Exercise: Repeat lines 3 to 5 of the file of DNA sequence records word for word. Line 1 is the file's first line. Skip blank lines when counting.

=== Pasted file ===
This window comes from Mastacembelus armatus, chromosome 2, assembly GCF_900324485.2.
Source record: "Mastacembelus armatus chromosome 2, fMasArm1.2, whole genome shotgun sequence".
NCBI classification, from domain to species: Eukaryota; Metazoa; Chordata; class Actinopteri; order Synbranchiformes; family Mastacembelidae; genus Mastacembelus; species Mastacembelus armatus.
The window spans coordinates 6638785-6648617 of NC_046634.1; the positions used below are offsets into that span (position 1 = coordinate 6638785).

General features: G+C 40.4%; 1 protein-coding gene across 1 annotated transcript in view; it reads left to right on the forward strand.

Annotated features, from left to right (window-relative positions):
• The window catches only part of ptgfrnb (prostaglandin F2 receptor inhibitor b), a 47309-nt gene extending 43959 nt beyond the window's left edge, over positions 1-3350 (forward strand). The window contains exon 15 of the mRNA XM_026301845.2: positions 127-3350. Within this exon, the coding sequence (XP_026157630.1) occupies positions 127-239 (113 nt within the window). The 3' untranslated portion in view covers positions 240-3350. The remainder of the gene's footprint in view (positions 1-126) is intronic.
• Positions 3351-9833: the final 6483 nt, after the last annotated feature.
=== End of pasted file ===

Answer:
NCBI classification, from domain to species: Eukaryota; Metazoa; Chordata; class Actinopteri; order Synbranchiformes; family Mastacembelidae; genus Mastacembelus; species Mastacembelus armatus.
The window spans coordinates 6638785-6648617 of NC_046634.1; the positions used below are offsets into that span (position 1 = coordinate 6638785).

General features: G+C 40.4%; 1 protein-coding gene across 1 annotated transcript in view; it reads left to right on the forward strand.